Location: Near the East end of Princes Street and above Waterloo Place
As you start to climb up the stairs to Calton Hill, there is a plaque on the right hand side of the steps. This is a memorial to Saint Volodymyr the Great. He was an early King of Ukraine who lived about 1,000 AD and introduced Christianity to Ukraine.
From the top of Calton Hill you can admire a panoramic view of Edinburgh. This stretches from the romantic labyrinth and cobbled streets of the old town in the South to the Classical order of the New Town in the East. In the background to the north, you can see the Firth of Forth as well.
The Portuguese cannon was built in Portugal (when it was part of Spain) and brought back to Edinburgh after campaigns in the Far East. The old City Observatory (no longer in use as an observatory) is an example of the scientific curiosity of the Enlightenment that was sweeping Europe in the nineteenth century.
The iconic National Monument on the top of Calton Hill was built with the Greek Parthenon as a model. It was built to celebrate the end of the Napoleonic Wars in 1815. Nelson’s monument was also built about that time to celebrate the Battle of Trafalgar between the British and the combined French and Spanish fleets off the South West Coast of Spain.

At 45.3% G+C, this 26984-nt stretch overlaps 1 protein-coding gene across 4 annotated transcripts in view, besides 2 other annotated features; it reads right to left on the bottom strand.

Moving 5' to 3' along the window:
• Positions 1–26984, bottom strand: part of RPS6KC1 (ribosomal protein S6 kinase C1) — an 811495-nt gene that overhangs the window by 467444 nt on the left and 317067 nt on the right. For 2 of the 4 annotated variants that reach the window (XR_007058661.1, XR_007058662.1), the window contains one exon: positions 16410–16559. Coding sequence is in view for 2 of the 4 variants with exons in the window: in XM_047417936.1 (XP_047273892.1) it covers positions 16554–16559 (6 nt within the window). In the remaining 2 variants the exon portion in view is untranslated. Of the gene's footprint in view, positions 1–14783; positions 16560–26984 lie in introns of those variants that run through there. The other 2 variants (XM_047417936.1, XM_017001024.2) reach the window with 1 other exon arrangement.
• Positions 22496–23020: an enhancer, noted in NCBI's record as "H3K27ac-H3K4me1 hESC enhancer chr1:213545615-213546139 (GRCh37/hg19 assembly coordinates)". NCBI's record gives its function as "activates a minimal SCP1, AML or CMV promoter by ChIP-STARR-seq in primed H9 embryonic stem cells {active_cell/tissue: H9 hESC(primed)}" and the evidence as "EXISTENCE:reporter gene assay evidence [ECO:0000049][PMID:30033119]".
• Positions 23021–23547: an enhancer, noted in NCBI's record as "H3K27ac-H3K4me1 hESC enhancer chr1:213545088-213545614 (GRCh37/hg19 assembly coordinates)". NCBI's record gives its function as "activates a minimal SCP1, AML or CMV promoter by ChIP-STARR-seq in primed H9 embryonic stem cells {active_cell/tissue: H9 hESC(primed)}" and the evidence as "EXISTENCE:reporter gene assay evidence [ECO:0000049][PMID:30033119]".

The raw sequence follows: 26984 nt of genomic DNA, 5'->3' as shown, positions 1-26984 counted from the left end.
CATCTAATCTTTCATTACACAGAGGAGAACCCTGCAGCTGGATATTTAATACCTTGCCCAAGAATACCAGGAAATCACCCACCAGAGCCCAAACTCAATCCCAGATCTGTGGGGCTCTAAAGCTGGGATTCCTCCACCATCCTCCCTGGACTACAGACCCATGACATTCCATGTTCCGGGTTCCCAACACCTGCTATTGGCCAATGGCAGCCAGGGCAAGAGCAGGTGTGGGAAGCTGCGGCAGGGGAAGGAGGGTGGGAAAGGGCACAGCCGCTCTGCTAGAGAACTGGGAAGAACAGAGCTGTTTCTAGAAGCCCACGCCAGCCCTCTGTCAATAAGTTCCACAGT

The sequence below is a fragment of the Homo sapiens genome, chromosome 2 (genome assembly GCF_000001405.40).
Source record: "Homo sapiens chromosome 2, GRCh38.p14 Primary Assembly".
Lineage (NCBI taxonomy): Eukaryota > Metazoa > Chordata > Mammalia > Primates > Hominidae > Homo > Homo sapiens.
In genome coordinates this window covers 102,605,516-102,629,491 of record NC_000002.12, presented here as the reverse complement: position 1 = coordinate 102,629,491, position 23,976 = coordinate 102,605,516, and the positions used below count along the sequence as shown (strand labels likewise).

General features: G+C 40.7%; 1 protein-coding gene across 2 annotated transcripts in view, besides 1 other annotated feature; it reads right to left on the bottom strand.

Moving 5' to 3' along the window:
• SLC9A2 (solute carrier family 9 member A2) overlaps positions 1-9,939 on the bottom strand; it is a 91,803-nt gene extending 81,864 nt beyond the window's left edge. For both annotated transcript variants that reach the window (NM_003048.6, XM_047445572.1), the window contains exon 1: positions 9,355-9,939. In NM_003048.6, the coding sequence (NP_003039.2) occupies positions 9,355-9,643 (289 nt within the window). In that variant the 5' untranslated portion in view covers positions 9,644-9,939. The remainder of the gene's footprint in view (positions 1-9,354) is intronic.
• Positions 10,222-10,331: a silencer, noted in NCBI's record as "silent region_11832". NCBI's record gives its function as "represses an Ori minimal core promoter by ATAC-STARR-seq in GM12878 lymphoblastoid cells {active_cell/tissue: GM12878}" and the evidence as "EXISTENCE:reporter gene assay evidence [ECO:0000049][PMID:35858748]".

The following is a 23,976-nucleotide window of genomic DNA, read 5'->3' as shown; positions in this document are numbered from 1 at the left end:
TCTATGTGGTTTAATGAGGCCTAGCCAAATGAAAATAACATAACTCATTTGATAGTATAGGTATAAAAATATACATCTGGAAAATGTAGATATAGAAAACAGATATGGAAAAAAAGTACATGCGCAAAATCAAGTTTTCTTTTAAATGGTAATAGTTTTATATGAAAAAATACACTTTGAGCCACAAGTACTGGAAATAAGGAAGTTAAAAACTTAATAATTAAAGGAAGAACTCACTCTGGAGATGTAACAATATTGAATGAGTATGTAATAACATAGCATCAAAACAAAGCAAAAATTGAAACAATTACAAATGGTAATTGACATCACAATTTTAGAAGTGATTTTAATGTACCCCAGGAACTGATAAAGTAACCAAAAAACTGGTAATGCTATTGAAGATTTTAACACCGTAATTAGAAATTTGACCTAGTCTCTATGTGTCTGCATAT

There is a Holodomor monument (to the millions who died of starvation because of the forced famine in Ukraine by Stalin in 1932-1933) on Calton Hill. It is best approached from Royal Terrace after visiting the Finnish Honorary Consulate towards the end of this walk.
Find out more about Calton Hill at this link.
To get to the next of this stage of this EuroWalk (Regent Terrace) walk about 500 metres down the tarmac road to the Waterloo Place/Regent Road roundabout. Turn left along Waterloo Place which changes into Regent Road and walk for about 300 metres when you will come to Regent Terrace on your left. Walk for about 500 metres along Regent Terrace and you will come to the next stop – 11 Regent Terrace.
Picture credits: Stuart Baillie Strong/Edinburgh4Europe